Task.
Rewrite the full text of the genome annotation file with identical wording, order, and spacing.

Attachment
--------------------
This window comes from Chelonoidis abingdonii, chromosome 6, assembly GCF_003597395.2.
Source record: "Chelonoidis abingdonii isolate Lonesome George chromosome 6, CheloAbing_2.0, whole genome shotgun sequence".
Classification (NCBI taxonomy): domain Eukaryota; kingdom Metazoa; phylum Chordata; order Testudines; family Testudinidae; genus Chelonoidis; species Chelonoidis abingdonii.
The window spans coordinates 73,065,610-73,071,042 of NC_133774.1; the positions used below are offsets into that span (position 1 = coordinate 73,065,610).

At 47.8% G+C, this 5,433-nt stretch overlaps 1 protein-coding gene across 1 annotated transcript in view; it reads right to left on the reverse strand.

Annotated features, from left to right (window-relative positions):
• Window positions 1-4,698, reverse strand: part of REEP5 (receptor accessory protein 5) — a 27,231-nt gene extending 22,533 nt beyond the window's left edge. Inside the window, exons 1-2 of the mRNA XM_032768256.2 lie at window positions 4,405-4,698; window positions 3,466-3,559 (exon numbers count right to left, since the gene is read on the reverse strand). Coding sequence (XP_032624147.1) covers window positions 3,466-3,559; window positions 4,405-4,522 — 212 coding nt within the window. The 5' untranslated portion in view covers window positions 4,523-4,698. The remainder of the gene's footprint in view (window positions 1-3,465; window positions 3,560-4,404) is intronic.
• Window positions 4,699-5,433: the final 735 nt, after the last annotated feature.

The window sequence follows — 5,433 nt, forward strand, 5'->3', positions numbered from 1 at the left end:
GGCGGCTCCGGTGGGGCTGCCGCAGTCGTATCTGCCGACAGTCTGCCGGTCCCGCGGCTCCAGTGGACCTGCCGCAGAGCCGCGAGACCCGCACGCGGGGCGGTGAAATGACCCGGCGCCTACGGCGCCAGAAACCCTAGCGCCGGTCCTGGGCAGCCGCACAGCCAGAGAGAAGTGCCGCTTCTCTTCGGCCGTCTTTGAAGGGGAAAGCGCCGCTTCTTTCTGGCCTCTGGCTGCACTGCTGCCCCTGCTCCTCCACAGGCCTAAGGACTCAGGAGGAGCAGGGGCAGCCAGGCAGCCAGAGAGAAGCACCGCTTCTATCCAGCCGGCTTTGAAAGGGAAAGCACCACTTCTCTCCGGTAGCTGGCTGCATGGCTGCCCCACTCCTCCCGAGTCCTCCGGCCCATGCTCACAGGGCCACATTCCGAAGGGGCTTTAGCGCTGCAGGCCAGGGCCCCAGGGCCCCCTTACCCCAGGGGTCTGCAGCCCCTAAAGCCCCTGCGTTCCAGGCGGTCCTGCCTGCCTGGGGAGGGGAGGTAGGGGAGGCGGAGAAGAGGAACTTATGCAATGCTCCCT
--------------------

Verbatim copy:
This window comes from Chelonoidis abingdonii, chromosome 6, assembly GCF_003597395.2.
Source record: "Chelonoidis abingdonii isolate Lonesome George chromosome 6, CheloAbing_2.0, whole genome shotgun sequence".
Classification (NCBI taxonomy): domain Eukaryota; kingdom Metazoa; phylum Chordata; order Testudines; family Testudinidae; genus Chelonoidis; species Chelonoidis abingdonii.
The window spans coordinates 73,065,610-73,071,042 of NC_133774.1; the positions used below are offsets into that span (position 1 = coordinate 73,065,610).

At 47.8% G+C, this 5,433-nt stretch overlaps 1 protein-coding gene across 1 annotated transcript in view; it reads right to left on the reverse strand.

Annotated features, from left to right (window-relative positions):
• Window positions 1-4,698, reverse strand: part of REEP5 (receptor accessory protein 5) — a 27,231-nt gene extending 22,533 nt beyond the window's left edge. Inside the window, exons 1-2 of the mRNA XM_032768256.2 lie at window positions 4,405-4,698; window positions 3,466-3,559 (exon numbers count right to left, since the gene is read on the reverse strand). Coding sequence (XP_032624147.1) covers window positions 3,466-3,559; window positions 4,405-4,522 — 212 coding nt within the window. The 5' untranslated portion in view covers window positions 4,523-4,698. The remainder of the gene's footprint in view (window positions 1-3,465; window positions 3,560-4,404) is intronic.
• Window positions 4,699-5,433: the final 735 nt, after the last annotated feature.

The window sequence follows — 5,433 nt, forward strand, 5'->3', positions numbered from 1 at the left end:
GGCGGCTCCGGTGGGGCTGCCGCAGTCGTATCTGCCGACAGTCTGCCGGTCCCGCGGCTCCAGTGGACCTGCCGCAGAGCCGCGAGACCCGCACGCGGGGCGGTGAAATGACCCGGCGCCTACGGCGCCAGAAACCCTAGCGCCGGTCCTGGGCAGCCGCACAGCCAGAGAGAAGTGCCGCTTCTCTTCGGCCGTCTTTGAAGGGGAAAGCGCCGCTTCTTTCTGGCCTCTGGCTGCACTGCTGCCCCTGCTCCTCCACAGGCCTAAGGACTCAGGAGGAGCAGGGGCAGCCAGGCAGCCAGAGAGAAGCACCGCTTCTATCCAGCCGGCTTTGAAAGGGAAAGCACCACTTCTCTCCGGTAGCTGGCTGCATGGCTGCCCCACTCCTCCCGAGTCCTCCGGCCCATGCTCACAGGGCCACATTCCGAAGGGGCTTTAGCGCTGCAGGCCAGGGCCCCAGGGCCCCCTTACCCCAGGGGTCTGCAGCCCCTAAAGCCCCTGCGTTCCAGGCGGTCCTGCCTGCCTGGGGAGGGGAGGTAGGGGAGGCGGAGAAGAGGAACTTATGCAATGCTCCCT